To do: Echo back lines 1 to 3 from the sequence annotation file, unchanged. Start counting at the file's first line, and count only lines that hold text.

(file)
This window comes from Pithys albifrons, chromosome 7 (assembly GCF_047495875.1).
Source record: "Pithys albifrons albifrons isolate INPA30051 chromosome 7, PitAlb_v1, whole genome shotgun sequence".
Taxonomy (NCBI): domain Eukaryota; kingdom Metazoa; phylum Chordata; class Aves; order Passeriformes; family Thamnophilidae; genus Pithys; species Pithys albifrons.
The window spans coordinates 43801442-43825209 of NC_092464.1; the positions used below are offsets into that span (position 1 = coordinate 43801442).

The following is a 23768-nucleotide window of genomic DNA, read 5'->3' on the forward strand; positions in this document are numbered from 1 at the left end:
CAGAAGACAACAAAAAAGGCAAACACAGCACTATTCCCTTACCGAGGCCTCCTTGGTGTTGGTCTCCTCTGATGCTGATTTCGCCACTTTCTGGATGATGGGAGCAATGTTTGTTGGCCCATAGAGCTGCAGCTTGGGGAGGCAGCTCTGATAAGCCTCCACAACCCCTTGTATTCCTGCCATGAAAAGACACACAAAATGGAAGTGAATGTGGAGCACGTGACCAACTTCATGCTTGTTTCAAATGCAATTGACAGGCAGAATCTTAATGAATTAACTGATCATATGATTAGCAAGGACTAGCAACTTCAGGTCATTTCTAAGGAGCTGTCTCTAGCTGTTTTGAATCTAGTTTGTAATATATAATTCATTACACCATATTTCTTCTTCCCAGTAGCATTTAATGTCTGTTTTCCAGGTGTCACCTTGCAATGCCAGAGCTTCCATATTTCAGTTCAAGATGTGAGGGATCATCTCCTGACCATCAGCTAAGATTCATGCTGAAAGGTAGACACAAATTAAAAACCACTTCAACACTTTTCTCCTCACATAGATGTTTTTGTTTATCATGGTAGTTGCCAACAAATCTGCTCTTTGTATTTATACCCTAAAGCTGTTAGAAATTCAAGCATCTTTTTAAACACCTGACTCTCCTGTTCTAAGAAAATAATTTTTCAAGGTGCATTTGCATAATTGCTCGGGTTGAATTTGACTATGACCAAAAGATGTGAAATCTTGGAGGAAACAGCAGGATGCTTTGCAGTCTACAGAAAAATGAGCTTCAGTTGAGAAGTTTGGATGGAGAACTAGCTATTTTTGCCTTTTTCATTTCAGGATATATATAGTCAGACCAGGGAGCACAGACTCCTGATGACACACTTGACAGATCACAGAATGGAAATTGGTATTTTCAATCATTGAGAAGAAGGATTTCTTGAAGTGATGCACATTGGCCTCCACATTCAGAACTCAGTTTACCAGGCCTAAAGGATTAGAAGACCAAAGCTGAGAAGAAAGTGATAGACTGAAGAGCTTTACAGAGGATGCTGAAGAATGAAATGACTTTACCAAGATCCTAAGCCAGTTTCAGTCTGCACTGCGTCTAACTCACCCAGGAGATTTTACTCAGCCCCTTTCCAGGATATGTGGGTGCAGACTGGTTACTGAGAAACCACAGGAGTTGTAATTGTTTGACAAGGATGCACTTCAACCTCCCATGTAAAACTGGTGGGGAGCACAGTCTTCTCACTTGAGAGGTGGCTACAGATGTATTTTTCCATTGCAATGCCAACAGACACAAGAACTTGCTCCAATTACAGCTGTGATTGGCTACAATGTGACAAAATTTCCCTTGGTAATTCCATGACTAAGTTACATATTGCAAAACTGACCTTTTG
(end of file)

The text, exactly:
This window comes from Pithys albifrons, chromosome 7 (assembly GCF_047495875.1).
Source record: "Pithys albifrons albifrons isolate INPA30051 chromosome 7, PitAlb_v1, whole genome shotgun sequence".
Taxonomy (NCBI): domain Eukaryota; kingdom Metazoa; phylum Chordata; class Aves; order Passeriformes; family Thamnophilidae; genus Pithys; species Pithys albifrons.